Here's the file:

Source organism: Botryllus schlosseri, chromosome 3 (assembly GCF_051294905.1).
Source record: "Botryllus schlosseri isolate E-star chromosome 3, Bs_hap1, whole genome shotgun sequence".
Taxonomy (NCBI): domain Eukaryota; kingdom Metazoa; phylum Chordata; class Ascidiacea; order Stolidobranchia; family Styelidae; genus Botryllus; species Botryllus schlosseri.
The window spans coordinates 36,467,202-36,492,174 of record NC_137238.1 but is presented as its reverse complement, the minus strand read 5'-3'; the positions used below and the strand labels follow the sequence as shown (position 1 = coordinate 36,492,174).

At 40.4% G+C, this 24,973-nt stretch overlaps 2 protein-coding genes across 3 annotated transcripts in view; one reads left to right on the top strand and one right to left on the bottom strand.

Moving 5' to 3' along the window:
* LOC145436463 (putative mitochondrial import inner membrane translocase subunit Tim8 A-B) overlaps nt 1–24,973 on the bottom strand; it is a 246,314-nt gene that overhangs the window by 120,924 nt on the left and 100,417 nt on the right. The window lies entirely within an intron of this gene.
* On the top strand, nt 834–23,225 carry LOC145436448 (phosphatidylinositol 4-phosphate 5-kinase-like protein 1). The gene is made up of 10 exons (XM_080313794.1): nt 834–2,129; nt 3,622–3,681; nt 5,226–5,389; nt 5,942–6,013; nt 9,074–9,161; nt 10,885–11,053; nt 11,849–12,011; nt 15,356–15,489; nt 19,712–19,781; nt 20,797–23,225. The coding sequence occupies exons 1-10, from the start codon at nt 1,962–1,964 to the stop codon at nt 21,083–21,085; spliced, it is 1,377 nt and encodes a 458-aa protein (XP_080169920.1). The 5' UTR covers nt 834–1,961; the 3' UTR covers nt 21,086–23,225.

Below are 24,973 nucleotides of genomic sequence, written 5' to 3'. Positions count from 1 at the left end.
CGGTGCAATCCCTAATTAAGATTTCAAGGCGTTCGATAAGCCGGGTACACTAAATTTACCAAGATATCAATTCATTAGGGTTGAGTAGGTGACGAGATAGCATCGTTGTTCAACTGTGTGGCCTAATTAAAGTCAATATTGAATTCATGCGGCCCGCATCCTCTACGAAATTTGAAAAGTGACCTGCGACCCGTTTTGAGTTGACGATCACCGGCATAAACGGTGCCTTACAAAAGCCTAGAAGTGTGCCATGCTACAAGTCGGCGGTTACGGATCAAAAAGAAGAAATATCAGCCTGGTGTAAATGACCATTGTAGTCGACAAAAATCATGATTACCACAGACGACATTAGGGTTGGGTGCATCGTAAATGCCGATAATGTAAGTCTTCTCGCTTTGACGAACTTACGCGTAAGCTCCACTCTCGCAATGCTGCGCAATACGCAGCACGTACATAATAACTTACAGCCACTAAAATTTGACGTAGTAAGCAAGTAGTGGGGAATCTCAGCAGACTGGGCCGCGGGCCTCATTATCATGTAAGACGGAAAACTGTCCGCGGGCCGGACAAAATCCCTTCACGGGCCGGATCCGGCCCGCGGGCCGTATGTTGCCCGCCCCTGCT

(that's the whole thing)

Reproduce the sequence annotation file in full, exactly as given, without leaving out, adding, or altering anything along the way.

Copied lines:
Source organism: Botryllus schlosseri, chromosome 3 (assembly GCF_051294905.1).
Source record: "Botryllus schlosseri isolate E-star chromosome 3, Bs_hap1, whole genome shotgun sequence".
Taxonomy (NCBI): domain Eukaryota; kingdom Metazoa; phylum Chordata; class Ascidiacea; order Stolidobranchia; family Styelidae; genus Botryllus; species Botryllus schlosseri.
The window spans coordinates 36,467,202-36,492,174 of record NC_137238.1 but is presented as its reverse complement, the minus strand read 5'-3'; the positions used below and the strand labels follow the sequence as shown (position 1 = coordinate 36,492,174).

At 40.4% G+C, this 24,973-nt stretch overlaps 2 protein-coding genes across 3 annotated transcripts in view; one reads left to right on the top strand and one right to left on the bottom strand.

Moving 5' to 3' along the window:
* LOC145436463 (putative mitochondrial import inner membrane translocase subunit Tim8 A-B) overlaps nt 1–24,973 on the bottom strand; it is a 246,314-nt gene that overhangs the window by 120,924 nt on the left and 100,417 nt on the right. The window lies entirely within an intron of this gene.
* On the top strand, nt 834–23,225 carry LOC145436448 (phosphatidylinositol 4-phosphate 5-kinase-like protein 1). The gene is made up of 10 exons (XM_080313794.1): nt 834–2,129; nt 3,622–3,681; nt 5,226–5,389; nt 5,942–6,013; nt 9,074–9,161; nt 10,885–11,053; nt 11,849–12,011; nt 15,356–15,489; nt 19,712–19,781; nt 20,797–23,225. The coding sequence occupies exons 1-10, from the start codon at nt 1,962–1,964 to the stop codon at nt 21,083–21,085; spliced, it is 1,377 nt and encodes a 458-aa protein (XP_080169920.1). The 5' UTR covers nt 834–1,961; the 3' UTR covers nt 21,086–23,225.

Below are 24,973 nucleotides of genomic sequence, written 5' to 3'. Positions count from 1 at the left end.
CGGTGCAATCCCTAATTAAGATTTCAAGGCGTTCGATAAGCCGGGTACACTAAATTTACCAAGATATCAATTCATTAGGGTTGAGTAGGTGACGAGATAGCATCGTTGTTCAACTGTGTGGCCTAATTAAAGTCAATATTGAATTCATGCGGCCCGCATCCTCTACGAAATTTGAAAAGTGACCTGCGACCCGTTTTGAGTTGACGATCACCGGCATAAACGGTGCCTTACAAAAGCCTAGAAGTGTGCCATGCTACAAGTCGGCGGTTACGGATCAAAAAGAAGAAATATCAGCCTGGTGTAAATGACCATTGTAGTCGACAAAAATCATGATTACCACAGACGACATTAGGGTTGGGTGCATCGTAAATGCCGATAATGTAAGTCTTCTCGCTTTGACGAACTTACGCGTAAGCTCCACTCTCGCAATGCTGCGCAATACGCAGCACGTACATAATAACTTACAGCCACTAAAATTTGACGTAGTAAGCAAGTAGTGGGGAATCTCAGCAGACTGGGCCGCGGGCCTCATTATCATGTAAGACGGAAAACTGTCCGCGGGCCGGACAAAATCCCTTCACGGGCCGGATCCGGCCCGCGGGCCGTATGTTGCCCGCCCCTGCT